BYU Museum of Art‏ adds two new contemporary exhibits

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The BYU Museum of Art has brought attention to various forms of contemporary art with new and diverse exhibition openings in the past five years. In keeping up with this new trend, the MOA will be holding a grand opening for its last two new contemporary art exhibitions of the 2012-2013 school year.

The two new art exhibitions, “Edward Burtynsky: The Industrial Sublime” and “e.g.: Brian Patterson,” will be on display and open to the public Friday, April 5 from 7 to 10 p.m. for the museum’s last “First Friday” event of the school year. The day after the event, the popular exhibition “We Could Be Heroes: The Mythology of Heroes and Monsters in Contemporary Art” will be closing its doors.

Edward Burtynsky’s photography will be featured on the exhibition “Edward Burtynsky: The Industrial Sublime.” The Canadian photographer’s thought-provoking work in this exhibit focuses on industrial scenes from around the world. Some of the photography included in the exhibition will include scenes from Chinese factories to mines in Canada. The exhibition was organized by the Frist Center for the Visual Arts, Weber State University and the University of Wyoming Art Museum.

The MOA will be holding a grand opening for its last two new contemporary art exhibitions of the school year. Some of the art featured will be by Canadian photographer Edward Burtynsky. (Courtesy Edward Burtynsky)
The MOA will be holding a grand opening for its last two new contemporary art exhibitions of the school year. Some of the art featured will be by Canadian photographer Edward Burtynsky. (Courtesy Edward Burtynsky)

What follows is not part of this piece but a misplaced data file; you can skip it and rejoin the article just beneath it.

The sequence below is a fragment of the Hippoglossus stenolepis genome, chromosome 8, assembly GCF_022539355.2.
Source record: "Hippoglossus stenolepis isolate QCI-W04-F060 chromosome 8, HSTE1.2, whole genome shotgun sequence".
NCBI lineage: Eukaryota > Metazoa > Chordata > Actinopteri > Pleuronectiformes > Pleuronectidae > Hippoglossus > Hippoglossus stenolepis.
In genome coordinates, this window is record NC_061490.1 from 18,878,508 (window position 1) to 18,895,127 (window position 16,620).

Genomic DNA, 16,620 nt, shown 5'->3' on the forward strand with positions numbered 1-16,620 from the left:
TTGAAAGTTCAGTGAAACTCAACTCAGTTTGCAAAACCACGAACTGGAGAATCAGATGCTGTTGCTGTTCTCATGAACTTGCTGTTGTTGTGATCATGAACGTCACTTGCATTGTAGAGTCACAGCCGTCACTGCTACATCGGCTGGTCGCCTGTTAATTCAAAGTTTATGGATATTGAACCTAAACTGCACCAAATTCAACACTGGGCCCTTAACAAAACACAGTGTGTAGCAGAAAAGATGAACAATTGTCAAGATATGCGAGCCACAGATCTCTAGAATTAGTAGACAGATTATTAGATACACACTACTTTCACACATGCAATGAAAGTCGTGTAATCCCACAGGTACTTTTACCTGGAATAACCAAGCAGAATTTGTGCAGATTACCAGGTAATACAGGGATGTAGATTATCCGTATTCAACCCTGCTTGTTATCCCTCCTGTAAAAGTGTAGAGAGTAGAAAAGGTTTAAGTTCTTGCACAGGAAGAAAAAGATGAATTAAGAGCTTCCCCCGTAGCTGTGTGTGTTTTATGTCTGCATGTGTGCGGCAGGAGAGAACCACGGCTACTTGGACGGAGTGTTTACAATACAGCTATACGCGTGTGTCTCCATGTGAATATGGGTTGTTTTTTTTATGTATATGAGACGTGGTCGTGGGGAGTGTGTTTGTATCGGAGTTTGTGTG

Angelika Pagel, professor of art history at Weber State University, said she enjoys Burtynsky’s use of his camera to lure the viewer into a scene.

“Burtynsky uses rigorous composition and the exquisite exactitude possible with a large-format view camera to lure the viewer into the beauty of the landscapes,” Pagel said. “He examines more closely the uneasy subject of human incursions: mining, drilling, quarrying, industrial waste, tailings, reclamation, overproduction and over-population.”

Jeff Lambson, contemporary art curator for the MOA, described Burtynsky’s work as thought-provoking, making one think of the role each of us play in society and the world.

“Burtynsky’s work causes us to think about our own impact on the environment and the morality of our ever-expanding physical and social footprint,” Lambson said.

The second exhibition opening on the same night, “e.g.: Brian Patterson,” will feature Utah artist Brian Patterson’s video installation. Patterson was the recent recipient of the Utah Museum of Contemporary Art’s artist residency for his work and commitment to bringing attention and advancing his career in contemporary art.

In speaking about Patterson’s work, Lambson spoke on Patterson’s interest in using color and movement to draw the audience in.

“He combines the gestures of painting with video, drawing us into his meditative artworks,” Lambson said.

Both of the artists featured this month examine the processes some go through to keep daily life running. From natural rotations to different work environments, they demonstrate art in the mundane..

Sara Baird, a business management major from Arlington, Texas, shared her appreciation for the new contemporary art exhibitions the MOA is bringing to students.

“It’s great to see different kinds of art, especially here at BYU,” Baird said. “It really makes you appreciate all the talent that can be found in Utah and all the talent that comes to us from around the country.”

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